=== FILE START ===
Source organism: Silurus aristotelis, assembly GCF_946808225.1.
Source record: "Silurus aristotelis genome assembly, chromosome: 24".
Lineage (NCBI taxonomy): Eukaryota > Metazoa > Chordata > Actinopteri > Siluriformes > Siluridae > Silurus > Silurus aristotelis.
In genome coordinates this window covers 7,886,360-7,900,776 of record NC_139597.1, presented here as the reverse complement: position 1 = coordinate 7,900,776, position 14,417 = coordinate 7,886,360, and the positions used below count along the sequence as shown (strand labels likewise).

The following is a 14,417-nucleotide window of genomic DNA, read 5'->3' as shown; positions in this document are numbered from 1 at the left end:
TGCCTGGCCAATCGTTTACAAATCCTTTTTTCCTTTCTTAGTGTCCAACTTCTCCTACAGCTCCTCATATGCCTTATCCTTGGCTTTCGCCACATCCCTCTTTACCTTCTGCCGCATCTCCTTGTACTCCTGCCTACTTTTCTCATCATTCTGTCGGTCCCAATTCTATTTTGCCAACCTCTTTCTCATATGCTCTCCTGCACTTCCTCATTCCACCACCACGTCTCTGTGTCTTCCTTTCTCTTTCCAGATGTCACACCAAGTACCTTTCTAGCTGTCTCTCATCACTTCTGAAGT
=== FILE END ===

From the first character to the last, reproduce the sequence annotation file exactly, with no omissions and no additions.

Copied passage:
Source organism: Silurus aristotelis, assembly GCF_946808225.1.
Source record: "Silurus aristotelis genome assembly, chromosome: 24".
Lineage (NCBI taxonomy): Eukaryota > Metazoa > Chordata > Actinopteri > Siluriformes > Siluridae > Silurus > Silurus aristotelis.
In genome coordinates this window covers 7,886,360-7,900,776 of record NC_139597.1, presented here as the reverse complement: position 1 = coordinate 7,900,776, position 14,417 = coordinate 7,886,360, and the positions used below count along the sequence as shown (strand labels likewise).

The following is a 14,417-nucleotide window of genomic DNA, read 5'->3' as shown; positions in this document are numbered from 1 at the left end:
TGCCTGGCCAATCGTTTACAAATCCTTTTTTCCTTTCTTAGTGTCCAACTTCTCCTACAGCTCCTCATATGCCTTATCCTTGGCTTTCGCCACATCCCTCTTTACCTTCTGCCGCATCTCCTTGTACTCCTGCCTACTTTTCTCATCATTCTGTCGGTCCCAATTCTATTTTGCCAACCTCTTTCTCATATGCTCTCCTGCACTTCCTCATTCCACCACCACGTCTCTGTGTCTTCCTTTCTCTTTCCAGATGTCACACCAAGTACCTTTCTAGCTGTCTCTCATCACTTCTGAAGT